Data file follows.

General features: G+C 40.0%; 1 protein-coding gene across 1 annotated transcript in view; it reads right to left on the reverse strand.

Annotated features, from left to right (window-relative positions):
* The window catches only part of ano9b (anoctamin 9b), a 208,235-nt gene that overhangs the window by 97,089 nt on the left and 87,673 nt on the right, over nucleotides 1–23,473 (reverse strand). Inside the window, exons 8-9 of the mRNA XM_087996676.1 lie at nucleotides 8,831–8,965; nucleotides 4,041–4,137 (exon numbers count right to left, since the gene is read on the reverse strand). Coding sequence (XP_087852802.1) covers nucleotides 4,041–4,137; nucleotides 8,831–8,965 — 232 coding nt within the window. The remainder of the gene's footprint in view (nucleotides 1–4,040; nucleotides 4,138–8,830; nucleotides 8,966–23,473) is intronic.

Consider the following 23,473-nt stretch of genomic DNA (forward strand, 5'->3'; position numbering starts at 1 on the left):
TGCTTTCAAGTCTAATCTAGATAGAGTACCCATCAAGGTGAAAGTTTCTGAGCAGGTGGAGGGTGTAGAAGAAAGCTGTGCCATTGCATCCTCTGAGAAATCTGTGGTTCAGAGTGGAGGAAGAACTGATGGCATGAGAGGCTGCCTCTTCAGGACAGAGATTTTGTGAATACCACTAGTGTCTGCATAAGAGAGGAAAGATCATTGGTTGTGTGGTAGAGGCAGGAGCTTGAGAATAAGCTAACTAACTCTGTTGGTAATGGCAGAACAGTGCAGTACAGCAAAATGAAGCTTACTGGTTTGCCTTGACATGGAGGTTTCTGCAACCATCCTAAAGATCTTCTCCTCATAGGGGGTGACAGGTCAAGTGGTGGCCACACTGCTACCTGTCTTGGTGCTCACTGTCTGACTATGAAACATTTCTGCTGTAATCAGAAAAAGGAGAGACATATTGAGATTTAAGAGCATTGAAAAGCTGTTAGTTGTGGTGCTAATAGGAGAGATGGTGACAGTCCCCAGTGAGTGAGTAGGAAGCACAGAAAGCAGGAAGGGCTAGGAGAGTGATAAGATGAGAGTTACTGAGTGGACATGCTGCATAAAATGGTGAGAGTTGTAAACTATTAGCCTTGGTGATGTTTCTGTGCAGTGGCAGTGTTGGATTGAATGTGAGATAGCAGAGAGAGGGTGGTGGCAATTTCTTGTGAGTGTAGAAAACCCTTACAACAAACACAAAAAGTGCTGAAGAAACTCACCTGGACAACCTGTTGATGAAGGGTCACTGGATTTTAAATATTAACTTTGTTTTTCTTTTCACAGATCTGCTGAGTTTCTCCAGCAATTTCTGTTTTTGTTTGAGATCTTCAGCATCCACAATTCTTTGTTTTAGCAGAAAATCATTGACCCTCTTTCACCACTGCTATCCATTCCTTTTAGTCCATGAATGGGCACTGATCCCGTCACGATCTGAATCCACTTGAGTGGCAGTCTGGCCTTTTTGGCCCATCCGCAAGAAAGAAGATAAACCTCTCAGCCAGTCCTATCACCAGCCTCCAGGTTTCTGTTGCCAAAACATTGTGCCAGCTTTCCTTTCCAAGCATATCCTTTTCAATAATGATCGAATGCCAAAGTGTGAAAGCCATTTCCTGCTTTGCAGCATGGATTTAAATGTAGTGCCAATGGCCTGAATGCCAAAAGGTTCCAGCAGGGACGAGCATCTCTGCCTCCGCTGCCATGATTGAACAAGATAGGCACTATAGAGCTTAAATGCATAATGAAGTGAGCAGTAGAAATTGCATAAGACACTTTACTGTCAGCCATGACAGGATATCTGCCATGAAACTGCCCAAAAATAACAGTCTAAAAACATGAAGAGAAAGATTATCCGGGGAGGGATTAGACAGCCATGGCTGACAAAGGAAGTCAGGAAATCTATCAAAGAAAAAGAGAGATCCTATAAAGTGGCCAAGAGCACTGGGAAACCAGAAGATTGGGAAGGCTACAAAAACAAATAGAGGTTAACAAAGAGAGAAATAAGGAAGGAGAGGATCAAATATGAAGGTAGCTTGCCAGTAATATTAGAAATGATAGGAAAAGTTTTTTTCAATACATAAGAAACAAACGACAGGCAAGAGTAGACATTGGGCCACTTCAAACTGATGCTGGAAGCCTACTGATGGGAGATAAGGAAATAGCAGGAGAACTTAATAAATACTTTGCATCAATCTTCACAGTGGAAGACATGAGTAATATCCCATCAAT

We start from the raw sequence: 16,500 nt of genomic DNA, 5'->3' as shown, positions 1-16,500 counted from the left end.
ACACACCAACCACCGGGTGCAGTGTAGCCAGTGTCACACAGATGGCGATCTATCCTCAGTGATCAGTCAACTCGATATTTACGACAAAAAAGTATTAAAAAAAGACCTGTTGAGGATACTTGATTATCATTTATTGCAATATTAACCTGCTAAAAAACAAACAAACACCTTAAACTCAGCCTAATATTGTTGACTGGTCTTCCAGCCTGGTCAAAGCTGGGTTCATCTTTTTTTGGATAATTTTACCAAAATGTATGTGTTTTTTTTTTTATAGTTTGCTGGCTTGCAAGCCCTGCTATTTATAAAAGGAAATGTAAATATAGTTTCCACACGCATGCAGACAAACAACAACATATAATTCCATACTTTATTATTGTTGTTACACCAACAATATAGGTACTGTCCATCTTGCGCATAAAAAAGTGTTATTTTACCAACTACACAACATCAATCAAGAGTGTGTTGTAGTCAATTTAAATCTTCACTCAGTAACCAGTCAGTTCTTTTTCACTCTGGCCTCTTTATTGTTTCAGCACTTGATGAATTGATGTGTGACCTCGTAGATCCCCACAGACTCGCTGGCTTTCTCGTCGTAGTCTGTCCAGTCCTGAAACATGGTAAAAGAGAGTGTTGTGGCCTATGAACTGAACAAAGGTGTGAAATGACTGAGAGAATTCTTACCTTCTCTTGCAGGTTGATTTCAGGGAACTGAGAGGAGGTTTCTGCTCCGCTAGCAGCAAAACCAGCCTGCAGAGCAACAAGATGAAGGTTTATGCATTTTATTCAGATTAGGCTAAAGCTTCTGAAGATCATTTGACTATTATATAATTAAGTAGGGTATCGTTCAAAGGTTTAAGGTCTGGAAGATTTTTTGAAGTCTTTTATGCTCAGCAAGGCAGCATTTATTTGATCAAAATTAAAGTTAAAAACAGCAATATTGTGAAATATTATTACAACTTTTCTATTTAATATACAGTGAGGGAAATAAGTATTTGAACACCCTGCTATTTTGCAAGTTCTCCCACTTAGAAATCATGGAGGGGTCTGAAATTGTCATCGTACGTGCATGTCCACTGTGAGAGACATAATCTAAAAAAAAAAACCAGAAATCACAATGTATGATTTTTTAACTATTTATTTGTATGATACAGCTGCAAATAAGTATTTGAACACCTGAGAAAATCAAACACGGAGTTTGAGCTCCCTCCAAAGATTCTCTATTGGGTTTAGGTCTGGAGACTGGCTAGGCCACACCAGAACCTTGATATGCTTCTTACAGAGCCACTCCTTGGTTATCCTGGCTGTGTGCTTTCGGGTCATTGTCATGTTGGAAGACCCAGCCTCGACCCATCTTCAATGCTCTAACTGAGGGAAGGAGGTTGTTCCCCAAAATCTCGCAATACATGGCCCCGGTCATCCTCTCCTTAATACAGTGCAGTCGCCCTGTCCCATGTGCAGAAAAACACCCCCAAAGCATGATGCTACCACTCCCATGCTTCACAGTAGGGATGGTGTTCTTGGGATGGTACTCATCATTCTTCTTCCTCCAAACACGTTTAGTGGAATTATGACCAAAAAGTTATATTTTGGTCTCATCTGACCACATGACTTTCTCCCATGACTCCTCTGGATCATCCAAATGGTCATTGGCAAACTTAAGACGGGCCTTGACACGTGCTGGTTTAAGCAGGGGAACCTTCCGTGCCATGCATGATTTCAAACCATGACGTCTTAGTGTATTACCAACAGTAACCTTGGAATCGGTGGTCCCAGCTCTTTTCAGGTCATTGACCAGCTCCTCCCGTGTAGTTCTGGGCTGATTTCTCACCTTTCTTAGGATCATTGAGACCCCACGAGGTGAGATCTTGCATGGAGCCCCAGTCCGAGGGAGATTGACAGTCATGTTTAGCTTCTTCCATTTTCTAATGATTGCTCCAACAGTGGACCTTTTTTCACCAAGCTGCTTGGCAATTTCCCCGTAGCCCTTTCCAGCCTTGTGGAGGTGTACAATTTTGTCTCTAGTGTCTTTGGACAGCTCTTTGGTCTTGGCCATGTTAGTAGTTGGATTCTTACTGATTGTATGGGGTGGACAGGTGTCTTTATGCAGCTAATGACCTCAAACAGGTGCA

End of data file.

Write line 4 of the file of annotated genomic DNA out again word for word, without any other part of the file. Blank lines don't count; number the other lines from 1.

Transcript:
Consider the following 23,473-nt stretch of genomic DNA (forward strand, 5'->3'; position numbering starts at 1 on the left):